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Is it easier to believe a lie or the truth?

I asked that question of a group of young leaders at a dinner in Warsaw, Poland and of church leaders while travelling through Ukraine. The unanimous response was that it is easier to believe something false than to believe the truth.

Why is that?

Case in point, The Flat Earth Society in Alberta. There is a sign on the side of Hwy 2 just north of Ponoka promoting the idea that the earth is flat.

Truth or Lie?

  • Putin is the defender of Christianity in Europe.
  • No rapes occurred during the October 7th Hamas attack in Israel.
  • Iran successfully defended against the Israeli Air Force attack in April and no damage was incurred.
  • President Zelensky is a Nazi, murders priests, and destroys churches.
  • The Democrats stole the 2020 US election.

These statements are believed to be truth in many populations. The lies motivate action.

“People will believe a big lie sooner than a little one and if you repeat it frequently enough people will sooner or later believe it.”

Hitler and Joseph Goebbels, the Nazi propagandist, used “the big lie” during WWII only they accused the Jews and the British of being the liars.

Nazi propaganda repeatedly claimed that Jews held out-sized and secret power in Britain, Russia, and the United States. It further spread claims that the Jews had begun a war of extermination against Germany, and used these to assert that Germany had a right to annihilate the Jews in self-defense.


Many of my friends in Ukraine have parents and family members living on occupied Eastern Ukraine and in Russia. There is no small heartache for them that their family members believe Russian propaganda over the words of their Ukrainian family members.

During his political career, former U.S. president Donald Trump has employed what have been characterized as the firehose of falsehood and big lie propaganda techniques, most notably that the 2020 Presidential election was stolen from him.

Dominion Voting won a defamation case against Fox News for repeating what were found to be lies of vote tampering.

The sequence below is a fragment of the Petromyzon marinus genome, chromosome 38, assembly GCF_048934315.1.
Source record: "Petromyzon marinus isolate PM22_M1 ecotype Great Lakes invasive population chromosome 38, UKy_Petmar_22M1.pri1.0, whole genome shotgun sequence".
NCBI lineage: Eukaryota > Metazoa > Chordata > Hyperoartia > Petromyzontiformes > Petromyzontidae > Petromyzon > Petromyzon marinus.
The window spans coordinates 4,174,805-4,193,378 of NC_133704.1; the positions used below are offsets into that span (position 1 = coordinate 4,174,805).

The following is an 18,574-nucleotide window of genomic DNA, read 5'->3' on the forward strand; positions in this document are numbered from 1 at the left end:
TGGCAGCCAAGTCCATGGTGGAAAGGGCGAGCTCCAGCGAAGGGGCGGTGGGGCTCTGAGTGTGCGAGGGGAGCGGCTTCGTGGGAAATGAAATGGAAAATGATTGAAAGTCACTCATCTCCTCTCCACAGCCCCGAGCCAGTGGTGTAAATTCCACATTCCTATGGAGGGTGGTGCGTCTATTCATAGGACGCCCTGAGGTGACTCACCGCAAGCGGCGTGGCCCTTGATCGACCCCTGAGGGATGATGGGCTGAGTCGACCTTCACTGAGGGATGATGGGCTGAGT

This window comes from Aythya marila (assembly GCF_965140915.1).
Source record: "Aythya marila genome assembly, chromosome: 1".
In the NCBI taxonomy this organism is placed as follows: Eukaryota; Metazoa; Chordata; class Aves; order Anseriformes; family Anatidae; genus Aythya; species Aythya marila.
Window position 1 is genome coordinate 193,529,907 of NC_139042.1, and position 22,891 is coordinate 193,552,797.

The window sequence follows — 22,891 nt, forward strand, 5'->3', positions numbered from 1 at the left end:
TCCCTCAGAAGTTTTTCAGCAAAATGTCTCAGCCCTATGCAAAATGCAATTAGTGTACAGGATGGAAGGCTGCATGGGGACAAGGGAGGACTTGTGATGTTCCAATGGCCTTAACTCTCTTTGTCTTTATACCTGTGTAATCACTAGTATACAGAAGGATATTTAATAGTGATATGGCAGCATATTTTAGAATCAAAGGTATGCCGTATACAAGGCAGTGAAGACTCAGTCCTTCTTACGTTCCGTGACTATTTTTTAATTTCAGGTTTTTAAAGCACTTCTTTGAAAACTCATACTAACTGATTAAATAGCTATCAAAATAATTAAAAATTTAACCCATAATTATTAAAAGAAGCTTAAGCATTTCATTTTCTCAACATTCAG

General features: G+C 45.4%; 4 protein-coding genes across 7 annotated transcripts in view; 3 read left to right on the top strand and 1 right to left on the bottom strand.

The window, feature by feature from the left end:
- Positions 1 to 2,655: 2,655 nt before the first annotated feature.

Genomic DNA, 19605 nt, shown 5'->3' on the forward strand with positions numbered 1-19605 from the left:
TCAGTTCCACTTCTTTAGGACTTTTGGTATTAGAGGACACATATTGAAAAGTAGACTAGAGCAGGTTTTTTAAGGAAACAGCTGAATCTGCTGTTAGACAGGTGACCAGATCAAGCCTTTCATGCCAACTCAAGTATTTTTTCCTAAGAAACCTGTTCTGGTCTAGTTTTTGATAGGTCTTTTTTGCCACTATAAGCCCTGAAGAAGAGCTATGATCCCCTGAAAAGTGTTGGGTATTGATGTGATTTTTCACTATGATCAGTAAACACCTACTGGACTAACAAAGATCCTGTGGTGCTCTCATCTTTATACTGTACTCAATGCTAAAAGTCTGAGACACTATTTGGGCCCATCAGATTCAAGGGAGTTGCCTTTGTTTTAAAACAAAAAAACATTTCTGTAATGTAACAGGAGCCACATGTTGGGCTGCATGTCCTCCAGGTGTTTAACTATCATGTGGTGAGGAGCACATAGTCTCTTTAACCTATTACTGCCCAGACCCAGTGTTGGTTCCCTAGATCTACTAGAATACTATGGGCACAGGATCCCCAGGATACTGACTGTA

The Big Lie

Dr. Ramani Durvasula, author of “It’s Not You,” and an expert on narcissistic personality disorder and narcissistic abuse, says that:

“Repetition is important because the Big Lie works through indoctrination. The Big Lie then becomes its own evidence base – if it is repeated enough, people believe it, and the very repetition almost tautologically becomes the support for the Lie. … Hear something enough it becomes truth. People assume there is an evidence base when the lie is big (it’s like a blind spot).”

At a demonstration in Vancouver, protesters chanted “long live Oct. 7,” praising that day’s attacks by Hamas on Israel. Charlotte Kates, a director of the Samidoun Palestinian Prisoner Solidarity Network, told the rally that the attack was “heroic and brave,” before leading the crowd in the chant.

The “protesters” verbiage is hate speech based on lies. Peaceful protest does not legally include hate speech. “From the river to the sea” is a genocidal call against Israel. There is no “nuance” about Hamas, no “context” in which its atrocities can be justified. “Long live October 7th” is the promotion of terror and hate.

Blinded Minds

2 Corinthians 4:4 (NLT) sheds some light on the power of lies: “Satan, who is the god of this world, has blinded the minds of those who don’t believe. They are unable to see the glorious light of the Good News. They don’t understand this message about the glory of Christ, who is the exact likeness of God.”

Jesus said Satan is the father of lies and cannot tell the truth. “the devil… was a murderer from the beginning. He has always hated the truth, because there is no truth in him. When he lies, it is consistent with his character; for he is a liar and the father of lies.” John 8:44 (NLT)

What do you think? Is it easier to believe a lie or the truth? Join the conversation and post a comment below.

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Bob Jones

Happily married to Jocelyn for 44 years. We have two adult sons, Cory and his wife Lynsey and their son Vincent and daughter Jayda; Jean Marc and his wife Angie and their three daughters, Quinn, Lena and Annora. I love inspiring people through communicating, blogging, and coaching. I enjoy writing, running, and reading. I'm a fan of the Double E, Bruins, Celtics, Red Sox and Pats. Follow me on Twitter @bobjones49ers

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